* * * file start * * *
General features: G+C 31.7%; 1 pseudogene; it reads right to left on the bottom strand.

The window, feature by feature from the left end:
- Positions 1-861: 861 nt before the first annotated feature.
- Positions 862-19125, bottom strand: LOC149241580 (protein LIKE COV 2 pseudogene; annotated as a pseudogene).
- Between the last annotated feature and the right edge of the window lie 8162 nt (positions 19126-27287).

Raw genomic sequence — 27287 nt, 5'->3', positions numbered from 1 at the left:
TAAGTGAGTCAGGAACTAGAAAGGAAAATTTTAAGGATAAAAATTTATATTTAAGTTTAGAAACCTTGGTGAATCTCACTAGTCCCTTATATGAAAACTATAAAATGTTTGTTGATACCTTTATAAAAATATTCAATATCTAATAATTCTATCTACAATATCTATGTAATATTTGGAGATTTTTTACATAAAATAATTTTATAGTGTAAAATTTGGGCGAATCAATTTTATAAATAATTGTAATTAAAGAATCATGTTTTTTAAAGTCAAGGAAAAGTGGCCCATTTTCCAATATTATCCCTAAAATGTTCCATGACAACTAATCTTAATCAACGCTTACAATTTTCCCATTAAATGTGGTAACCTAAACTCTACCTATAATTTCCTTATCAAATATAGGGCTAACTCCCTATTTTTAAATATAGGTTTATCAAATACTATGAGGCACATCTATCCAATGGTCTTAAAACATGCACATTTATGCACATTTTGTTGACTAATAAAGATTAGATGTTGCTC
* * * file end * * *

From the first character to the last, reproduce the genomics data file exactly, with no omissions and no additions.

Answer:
General features: G+C 31.7%; 1 pseudogene; it reads right to left on the bottom strand.

The window, feature by feature from the left end:
- Positions 1-861: 861 nt before the first annotated feature.
- Positions 862-19125, bottom strand: LOC149241580 (protein LIKE COV 2 pseudogene; annotated as a pseudogene).
- Between the last annotated feature and the right edge of the window lie 8162 nt (positions 19126-27287).

Raw genomic sequence — 27287 nt, 5'->3', positions numbered from 1 at the left:
TAAGTGAGTCAGGAACTAGAAAGGAAAATTTTAAGGATAAAAATTTATATTTAAGTTTAGAAACCTTGGTGAATCTCACTAGTCCCTTATATGAAAACTATAAAATGTTTGTTGATACCTTTATAAAAATATTCAATATCTAATAATTCTATCTACAATATCTATGTAATATTTGGAGATTTTTTACATAAAATAATTTTATAGTGTAAAATTTGGGCGAATCAATTTTATAAATAATTGTAATTAAAGAATCATGTTTTTTAAAGTCAAGGAAAAGTGGCCCATTTTCCAATATTATCCCTAAAATGTTCCATGACAACTAATCTTAATCAACGCTTACAATTTTCCCATTAAATGTGGTAACCTAAACTCTACCTATAATTTCCTTATCAAATATAGGGCTAACTCCCTATTTTTAAATATAGGTTTATCAAATACTATGAGGCACATCTATCCAATGGTCTTAAAACATGCACATTTATGCACATTTTGTTGACTAATAAAGATTAGATGTTGCTC